It’s a treat whenever my friend Sandy, a farmer's wife, can get away from the joys of retirement long enough to squeeze me in for lunch at Café Royal in New Castle.
I love to hear about her life on the farm, about her horses, her granddaughter Carly, about Mike, her farmer husband, a retired school-bus-driver.
Even though unlike me, Sandy is tall and blond, beautiful and inspiring, sometimes I think in other ways we were separated at birth. We can talk for an hour without taking a breath and it feels like five minutes.
Yesterday she brought me a treat: a bag brimming with a dozen beautiful ears of yellow sweet corn, crisp and tender, delicious and perfect. Once we finished lunch, I rushed off toward work while she got an iced-tea refill. I had forgotten her request: Remind her not to forget to get the corn out of her vehicle.
Back at the newspaper office, I noticed someone pulled in beside me at about the same moment I did. It was Sandy with the forgotten sweet corn! I put the cobs in the seat beside me so that I didn’t forget them again once I got home.
The funny thing was, I couldn’t forget about that corn. Instead, I thought of little else.
Corn reminds me of my dad. Some joke about Indiana corn with a slogan that cajoles, “There’s more than corn in Indiana.” Or people say they live in the middle of a cornfield as though that’s a bad or boring thing.
When I told Brian last night I planned to devote my next blog to corn, he groaned, adding that only I would write about something as corny as, well, corn. He suggested a two-part series: Corn and Beans.
This morning on the way to work, I stopped along the road near Shenandoah High School for some photos of corn growing in the field. I looked closely at that healthy stand of Hoosier gold and I saw, in my mind's eye, my dad. So many things change but corn and my dad take me back. Back home. OK, back home again.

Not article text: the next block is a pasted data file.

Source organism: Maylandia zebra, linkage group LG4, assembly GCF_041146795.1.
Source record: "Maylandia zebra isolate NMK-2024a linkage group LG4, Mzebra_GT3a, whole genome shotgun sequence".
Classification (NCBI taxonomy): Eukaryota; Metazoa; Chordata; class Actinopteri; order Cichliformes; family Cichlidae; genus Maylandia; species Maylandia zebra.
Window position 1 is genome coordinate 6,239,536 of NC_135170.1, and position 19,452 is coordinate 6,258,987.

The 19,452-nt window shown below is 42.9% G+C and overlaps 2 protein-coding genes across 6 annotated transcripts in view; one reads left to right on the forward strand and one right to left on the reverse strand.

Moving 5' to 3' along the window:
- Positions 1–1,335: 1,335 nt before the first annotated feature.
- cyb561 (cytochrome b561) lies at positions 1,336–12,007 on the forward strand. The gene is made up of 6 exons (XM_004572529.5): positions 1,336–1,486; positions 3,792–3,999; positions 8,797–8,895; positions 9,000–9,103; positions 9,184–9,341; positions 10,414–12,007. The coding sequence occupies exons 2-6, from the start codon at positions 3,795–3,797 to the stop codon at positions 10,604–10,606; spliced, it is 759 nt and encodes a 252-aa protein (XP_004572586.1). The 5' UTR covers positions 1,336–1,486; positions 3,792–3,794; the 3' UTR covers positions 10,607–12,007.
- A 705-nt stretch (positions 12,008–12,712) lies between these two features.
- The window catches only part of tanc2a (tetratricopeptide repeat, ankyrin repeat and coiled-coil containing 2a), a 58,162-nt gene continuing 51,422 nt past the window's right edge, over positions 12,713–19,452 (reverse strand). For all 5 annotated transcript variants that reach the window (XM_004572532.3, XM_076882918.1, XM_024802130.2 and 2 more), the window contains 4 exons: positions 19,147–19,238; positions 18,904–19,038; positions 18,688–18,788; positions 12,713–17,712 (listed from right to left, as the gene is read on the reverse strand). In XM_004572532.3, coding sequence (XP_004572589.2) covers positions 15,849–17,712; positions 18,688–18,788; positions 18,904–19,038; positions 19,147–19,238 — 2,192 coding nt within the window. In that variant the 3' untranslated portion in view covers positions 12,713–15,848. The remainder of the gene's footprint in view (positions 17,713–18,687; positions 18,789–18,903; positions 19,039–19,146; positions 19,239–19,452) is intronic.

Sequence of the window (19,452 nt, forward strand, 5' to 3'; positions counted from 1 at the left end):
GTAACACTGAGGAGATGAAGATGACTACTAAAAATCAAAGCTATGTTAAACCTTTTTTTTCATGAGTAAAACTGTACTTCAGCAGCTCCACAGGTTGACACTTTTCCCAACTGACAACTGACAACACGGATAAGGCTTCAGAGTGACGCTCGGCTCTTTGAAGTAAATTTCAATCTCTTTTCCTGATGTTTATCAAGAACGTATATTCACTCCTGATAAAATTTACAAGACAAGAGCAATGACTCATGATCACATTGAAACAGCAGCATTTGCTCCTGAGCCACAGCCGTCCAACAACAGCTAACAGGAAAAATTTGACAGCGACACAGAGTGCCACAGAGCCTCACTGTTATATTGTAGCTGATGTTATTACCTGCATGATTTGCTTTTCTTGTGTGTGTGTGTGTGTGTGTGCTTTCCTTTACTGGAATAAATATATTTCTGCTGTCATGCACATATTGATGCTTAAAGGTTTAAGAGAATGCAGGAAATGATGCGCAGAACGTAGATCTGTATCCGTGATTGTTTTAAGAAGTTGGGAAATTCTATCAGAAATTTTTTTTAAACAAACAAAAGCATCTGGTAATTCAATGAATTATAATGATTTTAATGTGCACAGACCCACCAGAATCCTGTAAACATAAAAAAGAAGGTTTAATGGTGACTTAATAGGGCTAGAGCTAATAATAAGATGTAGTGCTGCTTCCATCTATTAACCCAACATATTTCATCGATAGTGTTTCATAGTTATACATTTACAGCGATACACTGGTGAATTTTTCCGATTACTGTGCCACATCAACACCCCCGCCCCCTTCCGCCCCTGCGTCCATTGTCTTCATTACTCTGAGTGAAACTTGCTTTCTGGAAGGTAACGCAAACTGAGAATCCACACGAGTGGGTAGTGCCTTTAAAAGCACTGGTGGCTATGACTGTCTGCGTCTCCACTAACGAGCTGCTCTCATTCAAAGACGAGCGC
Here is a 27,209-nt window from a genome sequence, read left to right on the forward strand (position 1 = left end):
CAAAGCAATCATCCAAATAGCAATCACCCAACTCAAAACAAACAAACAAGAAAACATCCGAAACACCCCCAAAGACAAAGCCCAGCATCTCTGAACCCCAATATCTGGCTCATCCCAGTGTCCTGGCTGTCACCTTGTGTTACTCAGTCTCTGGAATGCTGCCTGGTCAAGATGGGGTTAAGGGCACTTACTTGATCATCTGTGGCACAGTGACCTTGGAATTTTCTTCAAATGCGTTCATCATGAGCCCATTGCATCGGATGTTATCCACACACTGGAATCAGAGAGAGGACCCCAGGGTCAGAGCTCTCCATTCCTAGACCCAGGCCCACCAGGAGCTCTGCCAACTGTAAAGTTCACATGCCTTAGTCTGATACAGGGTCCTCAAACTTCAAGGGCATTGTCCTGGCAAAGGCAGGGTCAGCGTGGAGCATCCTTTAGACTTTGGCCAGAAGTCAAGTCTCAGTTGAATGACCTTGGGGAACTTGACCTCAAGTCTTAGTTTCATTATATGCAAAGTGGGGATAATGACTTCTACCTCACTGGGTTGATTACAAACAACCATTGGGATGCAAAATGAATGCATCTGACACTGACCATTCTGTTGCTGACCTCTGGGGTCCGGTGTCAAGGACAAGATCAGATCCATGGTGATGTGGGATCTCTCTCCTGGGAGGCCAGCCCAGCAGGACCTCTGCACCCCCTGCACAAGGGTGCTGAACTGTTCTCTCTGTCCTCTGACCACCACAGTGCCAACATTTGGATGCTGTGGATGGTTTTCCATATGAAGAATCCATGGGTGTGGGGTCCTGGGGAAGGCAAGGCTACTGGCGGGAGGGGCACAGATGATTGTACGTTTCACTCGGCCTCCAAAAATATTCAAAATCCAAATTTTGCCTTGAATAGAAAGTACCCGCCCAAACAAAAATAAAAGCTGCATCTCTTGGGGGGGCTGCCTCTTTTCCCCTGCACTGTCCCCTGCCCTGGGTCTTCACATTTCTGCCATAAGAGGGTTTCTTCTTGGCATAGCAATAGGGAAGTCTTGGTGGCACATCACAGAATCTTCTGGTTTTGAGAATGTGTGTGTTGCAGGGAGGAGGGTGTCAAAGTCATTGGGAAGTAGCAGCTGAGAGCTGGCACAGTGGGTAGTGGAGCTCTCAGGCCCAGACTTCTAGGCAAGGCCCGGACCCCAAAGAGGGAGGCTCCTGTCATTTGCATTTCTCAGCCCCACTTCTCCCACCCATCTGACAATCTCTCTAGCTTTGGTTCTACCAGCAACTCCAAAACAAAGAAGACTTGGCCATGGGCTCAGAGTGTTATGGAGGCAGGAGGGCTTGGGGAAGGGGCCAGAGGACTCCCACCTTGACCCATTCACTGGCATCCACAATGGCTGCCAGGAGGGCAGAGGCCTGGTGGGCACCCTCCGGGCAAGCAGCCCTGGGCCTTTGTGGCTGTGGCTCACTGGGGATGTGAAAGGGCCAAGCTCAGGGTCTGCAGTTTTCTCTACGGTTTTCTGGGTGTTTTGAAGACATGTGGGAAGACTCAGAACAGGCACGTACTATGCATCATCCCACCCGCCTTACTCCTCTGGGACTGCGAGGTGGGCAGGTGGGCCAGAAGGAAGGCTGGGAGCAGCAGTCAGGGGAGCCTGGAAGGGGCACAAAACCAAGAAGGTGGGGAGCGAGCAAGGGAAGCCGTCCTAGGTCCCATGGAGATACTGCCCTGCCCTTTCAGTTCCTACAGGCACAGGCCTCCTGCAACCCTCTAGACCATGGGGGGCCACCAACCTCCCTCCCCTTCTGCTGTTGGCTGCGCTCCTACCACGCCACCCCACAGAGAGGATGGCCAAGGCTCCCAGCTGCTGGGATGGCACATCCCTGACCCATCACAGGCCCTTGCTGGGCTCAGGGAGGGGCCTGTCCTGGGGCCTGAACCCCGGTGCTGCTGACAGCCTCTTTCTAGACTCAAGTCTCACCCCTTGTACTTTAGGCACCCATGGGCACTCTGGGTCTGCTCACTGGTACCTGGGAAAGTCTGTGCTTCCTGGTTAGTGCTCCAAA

I think of that particular gold color, ears of field corn in the fall that are the exact shade of a school bus. And how the buses are back in action and that too, reminds me of him as much as do the corn stalks standing so straight and uniform in the morning sun and dew.
Then I realized with a start that my father has been gone for 25 years this summer. How can that be? He’d had advanced Alzheimer’s disease for a while but still, the July he passed, his death came as a shock, as death always does.
His natural habitat was our big, old barn. He was many things: A beef, corn and soybean farmer, a school-bus driver for 32 years, an artist, an inventor, a guy who could figure out how to fix anything, a seller of Lincoln Arc Welders on the side, and a repairman for dairy refrigeration operations besides. He could play a violin, roller skate with the best of them, shoot a basketball, kill you at croquet. He could, in my mind, do anything. He was king of his little slice of rural kingdom.
But for today, I think of my father the farmer and how we would drive around the country roads to check on the crops, and in those moments, and many others, how I knew to my core how much I loved our farm, and how lucky I was to be that farmer’s daughter.
So Sandy and Mike Moore: thanks for the beautiful ears of corn. And Dad: thanks for the memories.
I’ll be passing through Union County tomorrow. I may have to leave the house early. I may have to take the back roads to get there. Just so I can watch the corn grow.